- The Washington Times - Thursday, December 8, 2011

Virginia Attorney General Kenneth T. Cuccinelli II is betting against the General Assembly approving $150 million for the Dulles Metrorail project — a prospect that would throw a wrench into months of delicate negotiations among stakeholders who have finally reached a tentative accord on its financing.

Fairfax County, Loudoun County and the Metropolitan Washington Airports Authority, which is overseeing the massive project, have all approved a memorandum of agreement to trim about $1 billion off the price tag of the rail line’s second phase.

But Mr. Cuccinelli, a Republican and conservative firebrand who last week announced that he will run for governor in 2013, does not want to see it go any further.

“I would oppose putting a single penny of state dollars to bail out Phase 2,” he said. “I hope that legislators will not agree to spend the $150 million.”

Mr. Cuccinelli’s position stands in contrast to that of Gov. Bob McDonnell, a fellow Republican who has pledged his support in the 2013 gubernatorial election to Lt. Gov. Bill Bolling.

The attorney general described their differing positions on the financing as a “polite disagreement.”

Though Mr. McDonnell was hesitant about putting in additional state money while an issue regarding a union-friendly project-labor agreement remained unsettled, he lauded stakeholders Thursday for reaching the tentative accord.

“I’m delighted that we’re very close to having all the financing partners approving the things that need to be done to get that project back on track,” he said.

Among those partners is the Virginia government.

The agreement to trim Phase 2’s escalating costs from about $3.8 billion to $2.8 billion has the state kicking in an additional $150 million, though the funds must be approved by the General Assembly.

“The best thing we can do right now is keep this thing to Phase 1 — to minimize the damage,” Mr. Cuccinelli said.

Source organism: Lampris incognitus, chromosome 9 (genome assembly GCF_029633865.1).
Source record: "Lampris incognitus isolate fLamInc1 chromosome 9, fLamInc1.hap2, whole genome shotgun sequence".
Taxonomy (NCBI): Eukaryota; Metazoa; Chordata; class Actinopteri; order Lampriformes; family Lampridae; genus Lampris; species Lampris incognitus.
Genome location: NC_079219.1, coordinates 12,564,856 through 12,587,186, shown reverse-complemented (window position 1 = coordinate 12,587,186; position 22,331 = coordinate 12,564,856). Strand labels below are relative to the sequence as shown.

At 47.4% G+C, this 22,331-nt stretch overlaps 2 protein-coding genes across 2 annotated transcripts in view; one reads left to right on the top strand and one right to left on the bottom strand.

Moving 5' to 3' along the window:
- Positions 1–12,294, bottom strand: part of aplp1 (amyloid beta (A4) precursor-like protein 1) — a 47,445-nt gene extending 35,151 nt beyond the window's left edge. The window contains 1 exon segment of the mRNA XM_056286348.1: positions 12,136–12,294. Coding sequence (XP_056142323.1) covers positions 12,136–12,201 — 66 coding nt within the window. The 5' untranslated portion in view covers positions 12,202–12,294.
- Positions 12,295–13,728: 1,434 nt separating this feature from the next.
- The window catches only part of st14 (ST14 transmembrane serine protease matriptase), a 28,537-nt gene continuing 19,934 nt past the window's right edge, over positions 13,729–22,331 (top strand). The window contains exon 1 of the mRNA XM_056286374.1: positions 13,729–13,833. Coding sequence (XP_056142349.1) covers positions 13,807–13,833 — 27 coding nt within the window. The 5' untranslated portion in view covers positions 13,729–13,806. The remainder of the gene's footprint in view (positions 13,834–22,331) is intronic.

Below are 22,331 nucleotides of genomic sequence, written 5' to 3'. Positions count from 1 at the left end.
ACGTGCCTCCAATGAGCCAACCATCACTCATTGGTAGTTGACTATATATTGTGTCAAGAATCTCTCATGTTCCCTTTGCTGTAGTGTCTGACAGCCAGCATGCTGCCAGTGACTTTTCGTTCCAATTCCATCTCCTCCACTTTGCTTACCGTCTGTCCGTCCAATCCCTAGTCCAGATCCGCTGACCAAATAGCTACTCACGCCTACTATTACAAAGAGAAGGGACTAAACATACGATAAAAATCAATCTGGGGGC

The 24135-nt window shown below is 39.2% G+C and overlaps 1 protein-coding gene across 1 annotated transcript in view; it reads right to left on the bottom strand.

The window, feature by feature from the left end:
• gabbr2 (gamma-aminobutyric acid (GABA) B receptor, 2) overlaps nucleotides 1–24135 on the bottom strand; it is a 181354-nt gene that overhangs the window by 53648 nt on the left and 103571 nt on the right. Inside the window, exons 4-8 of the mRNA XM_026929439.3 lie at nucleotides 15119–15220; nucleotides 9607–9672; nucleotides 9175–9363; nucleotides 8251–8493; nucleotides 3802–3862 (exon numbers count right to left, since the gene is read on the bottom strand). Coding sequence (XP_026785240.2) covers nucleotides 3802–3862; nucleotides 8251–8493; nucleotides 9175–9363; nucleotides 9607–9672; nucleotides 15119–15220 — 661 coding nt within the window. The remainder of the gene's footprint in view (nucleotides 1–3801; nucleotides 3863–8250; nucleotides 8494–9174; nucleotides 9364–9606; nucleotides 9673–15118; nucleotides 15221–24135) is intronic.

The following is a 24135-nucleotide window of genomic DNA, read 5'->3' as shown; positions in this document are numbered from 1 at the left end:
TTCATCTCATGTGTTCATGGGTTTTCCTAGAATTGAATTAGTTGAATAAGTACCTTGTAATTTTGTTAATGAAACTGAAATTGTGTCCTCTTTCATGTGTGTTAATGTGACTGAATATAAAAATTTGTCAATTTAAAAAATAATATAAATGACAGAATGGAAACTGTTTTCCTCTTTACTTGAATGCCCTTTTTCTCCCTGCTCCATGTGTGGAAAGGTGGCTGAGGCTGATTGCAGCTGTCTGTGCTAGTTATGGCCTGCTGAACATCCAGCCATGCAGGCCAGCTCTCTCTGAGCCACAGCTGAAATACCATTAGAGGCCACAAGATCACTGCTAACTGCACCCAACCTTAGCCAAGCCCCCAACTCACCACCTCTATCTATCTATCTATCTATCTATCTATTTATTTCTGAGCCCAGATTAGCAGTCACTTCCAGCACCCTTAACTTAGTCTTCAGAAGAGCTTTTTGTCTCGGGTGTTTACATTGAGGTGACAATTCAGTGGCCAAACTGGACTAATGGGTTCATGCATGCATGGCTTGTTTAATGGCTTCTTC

The 11.5-mile first segment of the line, stretching from East Falls Church to Reston, is expected to open in late 2013. Phase 2 would extend the 23-mile project through Dulles airport and into Loudoun County.

He said the MWAA is mishandling the first phase, and allowing the agency to oversee the second is like “buying your 16-year-old a new sports car, they go out, get drunk, crash into a tree, and you go out and buy them another one. And then buy them a six-pack.”

The agency has said it is committed to the recent agreement reached by Virginia and all the partners, under the leadership of Transportation Secretary Ray LaHood.

Mr. Cuccinelli, meanwhile, has suggested the possibility of Loudoun County eventually backing off its part. Republicans will control all nine seats on the county’s Board of Supervisors after new members are sworn in Friday.

Under the funding formula for Phase 2, Loudoun would pay 4.8 percent of the cost. Dulles Toll Road users would pay 75 percent, with Fairfax County contributing 16.1 percent and the MWAA 4.4 percent.

Loudoun County Board Chairman Scott K. York said he was reserving judgment on how to move forward until new information, such as projected toll rates on the road, is published.

“There is still a lot of information on the cost of the project — it’s all new numbers,” he said. “I’m satisfied that we have reduced the cost. … Again, this all started out with the impact this would have on toll rates. We’ve put together a less expensive project than what was originally being scoped out.”

The assembly also must make a decision as the state faces a potential shortfall of about $1 billion over the next two years.

“Particularly given our budget situation, that’s a lot harder sell in this budget environment,” Mr. Cuccinelli said. “If I had to predict, I’d bet against. I think the governor is the greatest reason that it may happen. He brings a lot to the table.”

Mr. York said the board would simply have to see how that scenario would play out, if it indeed should arise next year.

“It’s unfortunate if the state doesn’t kick in more money for the project, as it should,” he said. “And we’ll just have to see what happens.”

Mr. Cuccinelli, meanwhile, was intractable.

“Any argument that can be made that Virginia benefits, I can defeat,” he said.

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